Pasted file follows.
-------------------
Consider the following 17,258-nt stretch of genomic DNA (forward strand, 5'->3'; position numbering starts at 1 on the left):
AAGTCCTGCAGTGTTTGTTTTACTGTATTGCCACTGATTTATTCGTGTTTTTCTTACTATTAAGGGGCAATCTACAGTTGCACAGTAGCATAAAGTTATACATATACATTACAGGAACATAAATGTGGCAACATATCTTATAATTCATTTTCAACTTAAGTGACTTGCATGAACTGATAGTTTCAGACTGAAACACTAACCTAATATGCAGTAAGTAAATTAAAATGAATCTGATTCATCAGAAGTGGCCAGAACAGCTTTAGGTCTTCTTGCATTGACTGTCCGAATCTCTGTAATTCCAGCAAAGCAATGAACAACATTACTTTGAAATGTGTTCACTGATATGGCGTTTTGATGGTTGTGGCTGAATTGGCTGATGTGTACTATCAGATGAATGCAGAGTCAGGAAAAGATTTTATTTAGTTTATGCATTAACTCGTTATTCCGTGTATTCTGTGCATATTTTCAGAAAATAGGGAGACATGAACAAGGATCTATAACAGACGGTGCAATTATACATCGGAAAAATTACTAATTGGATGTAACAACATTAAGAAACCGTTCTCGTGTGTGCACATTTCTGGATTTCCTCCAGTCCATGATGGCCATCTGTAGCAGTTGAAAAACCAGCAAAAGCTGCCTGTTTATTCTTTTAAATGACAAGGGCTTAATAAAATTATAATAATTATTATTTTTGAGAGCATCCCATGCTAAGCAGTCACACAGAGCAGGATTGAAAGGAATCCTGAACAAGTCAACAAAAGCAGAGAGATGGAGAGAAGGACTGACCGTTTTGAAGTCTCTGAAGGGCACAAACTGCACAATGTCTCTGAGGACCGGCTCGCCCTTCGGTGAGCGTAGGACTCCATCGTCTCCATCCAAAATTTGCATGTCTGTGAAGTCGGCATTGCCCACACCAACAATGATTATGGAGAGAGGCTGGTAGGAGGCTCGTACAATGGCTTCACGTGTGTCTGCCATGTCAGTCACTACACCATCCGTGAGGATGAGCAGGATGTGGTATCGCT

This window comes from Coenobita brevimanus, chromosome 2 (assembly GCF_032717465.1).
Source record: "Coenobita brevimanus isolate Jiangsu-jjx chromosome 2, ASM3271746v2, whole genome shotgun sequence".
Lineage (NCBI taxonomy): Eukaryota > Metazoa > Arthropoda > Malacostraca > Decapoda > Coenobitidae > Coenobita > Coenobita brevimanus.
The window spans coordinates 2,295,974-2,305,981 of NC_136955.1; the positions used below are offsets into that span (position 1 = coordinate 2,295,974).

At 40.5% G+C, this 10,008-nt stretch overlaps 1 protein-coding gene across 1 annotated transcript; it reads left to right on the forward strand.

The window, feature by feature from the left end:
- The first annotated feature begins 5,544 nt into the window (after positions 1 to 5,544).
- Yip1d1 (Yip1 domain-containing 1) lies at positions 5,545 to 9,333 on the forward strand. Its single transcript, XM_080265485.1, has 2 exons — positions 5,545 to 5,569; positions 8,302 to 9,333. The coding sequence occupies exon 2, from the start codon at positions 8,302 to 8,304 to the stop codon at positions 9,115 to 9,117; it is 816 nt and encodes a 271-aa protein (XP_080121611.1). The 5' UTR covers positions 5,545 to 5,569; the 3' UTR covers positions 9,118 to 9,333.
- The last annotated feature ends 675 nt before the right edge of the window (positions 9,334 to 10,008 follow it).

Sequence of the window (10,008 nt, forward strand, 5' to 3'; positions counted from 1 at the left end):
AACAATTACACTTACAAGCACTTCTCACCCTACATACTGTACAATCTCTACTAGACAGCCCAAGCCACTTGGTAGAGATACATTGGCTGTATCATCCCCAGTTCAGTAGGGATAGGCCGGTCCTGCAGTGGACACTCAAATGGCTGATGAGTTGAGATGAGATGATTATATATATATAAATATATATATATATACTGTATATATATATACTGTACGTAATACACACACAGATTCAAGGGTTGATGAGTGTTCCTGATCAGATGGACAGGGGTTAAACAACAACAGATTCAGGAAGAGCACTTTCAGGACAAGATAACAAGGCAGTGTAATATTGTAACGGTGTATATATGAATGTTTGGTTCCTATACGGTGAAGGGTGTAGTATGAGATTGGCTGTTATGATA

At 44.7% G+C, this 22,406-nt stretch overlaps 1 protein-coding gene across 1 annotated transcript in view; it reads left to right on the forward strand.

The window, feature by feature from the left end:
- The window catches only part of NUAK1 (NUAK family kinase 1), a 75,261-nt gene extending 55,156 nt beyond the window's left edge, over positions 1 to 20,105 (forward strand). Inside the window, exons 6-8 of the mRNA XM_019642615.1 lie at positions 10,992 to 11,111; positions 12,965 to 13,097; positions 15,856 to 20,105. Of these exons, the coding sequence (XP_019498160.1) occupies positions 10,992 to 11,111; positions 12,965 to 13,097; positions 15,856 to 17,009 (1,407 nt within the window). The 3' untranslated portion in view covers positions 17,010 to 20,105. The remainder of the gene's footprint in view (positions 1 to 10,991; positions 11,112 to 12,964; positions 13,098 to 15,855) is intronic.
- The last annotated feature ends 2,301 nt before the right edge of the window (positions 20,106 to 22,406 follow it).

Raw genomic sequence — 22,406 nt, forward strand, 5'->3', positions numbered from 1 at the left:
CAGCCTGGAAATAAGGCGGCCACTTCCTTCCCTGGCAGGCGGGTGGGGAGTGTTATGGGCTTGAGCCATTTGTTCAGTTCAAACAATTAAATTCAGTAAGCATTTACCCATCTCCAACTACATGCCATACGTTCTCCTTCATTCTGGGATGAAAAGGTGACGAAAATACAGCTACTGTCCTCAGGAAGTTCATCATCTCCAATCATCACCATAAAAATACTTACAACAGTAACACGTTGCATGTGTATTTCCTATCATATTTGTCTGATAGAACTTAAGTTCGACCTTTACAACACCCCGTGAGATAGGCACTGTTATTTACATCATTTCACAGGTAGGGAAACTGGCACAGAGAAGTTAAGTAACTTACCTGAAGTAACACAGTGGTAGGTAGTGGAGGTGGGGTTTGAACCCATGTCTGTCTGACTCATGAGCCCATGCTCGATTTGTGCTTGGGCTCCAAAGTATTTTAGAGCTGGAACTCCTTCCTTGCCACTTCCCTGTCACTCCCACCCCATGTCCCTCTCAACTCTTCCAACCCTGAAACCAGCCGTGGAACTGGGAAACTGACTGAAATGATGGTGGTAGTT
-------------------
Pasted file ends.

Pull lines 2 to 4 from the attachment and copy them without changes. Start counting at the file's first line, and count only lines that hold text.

AAGTCCTGCAGTGTTTGTTTTACTGTATTGCCACTGATTTATTCGTGTTTTTCTTACTATTAAGGGGCAATCTACAGTTGCACAGTAGCATAAAGTTATACATATACATTACAGGAACATAAATGTGGCAACATATCTTATAATTCATTTTCAACTTAAGTGACTTGCATGAACTGATAGTTTCAGACTGAAACACTAACCTAATATGCAGTAAGTAAATTAAAATGAATCTGATTCATCAGAAGTGGCCAGAACAGCTTTAGGTCTTCTTGCATTGACTGTCCGAATCTCTGTAATTCCAGCAAAGCAATGAACAACATTACTTTGAAATGTGTTCACTGATATGGCGTTTTGATGGTTGTGGCTGAATTGGCTGATGTGTACTATCAGATGAATGCAGAGTCAGGAAAAGATTTTATTTAGTTTATGCATTAACTCGTTATTCCGTGTATTCTGTGCATATTTTCAGAAAATAGGGAGACATGAACAAGGATCTATAACAGACGGTGCAATTATACATCGGAAAAATTACTAATTGGATGTAACAACATTAAGAAACCGTTCTCGTGTGTGCACATTTCTGGATTTCCTCCAGTCCATGATGGCCATCTGTAGCAGTTGAAAAACCAGCAAAAGCTGCCTGTTTATTCTTTTAAATGACAAGGGCTTAATAAAATTATAATAATTATTATTTTTGAGAGCATCCCATGCTAAGCAGTCACACAGAGCAGGATTGAAAGGAATCCTGAACAAGTCAACAAAAGCAGAGAGATGGAGAGAAGGACTGACCGTTTTGAAGTCTCTGAAGGGCACAAACTGCACAATGTCTCTGAGGACCGGCTCGCCCTTCGGTGAGCGTAGGACTCCATCGTCTCCATCCAAAATTTGCATGTCTGTGAAGTCGGCATTGCCCACACCAACAATGATTATGGAGAGAGGCTGGTAGGAGGCTCGTACAATGGCTTCACGTGTGTCTGCCATGTCAGTCACTACACCATCCGTGAGGATGAGCAGGATGTGGTATCGCT

This window comes from Coenobita brevimanus, chromosome 2 (assembly GCF_032717465.1).
Source record: "Coenobita brevimanus isolate Jiangsu-jjx chromosome 2, ASM3271746v2, whole genome shotgun sequence".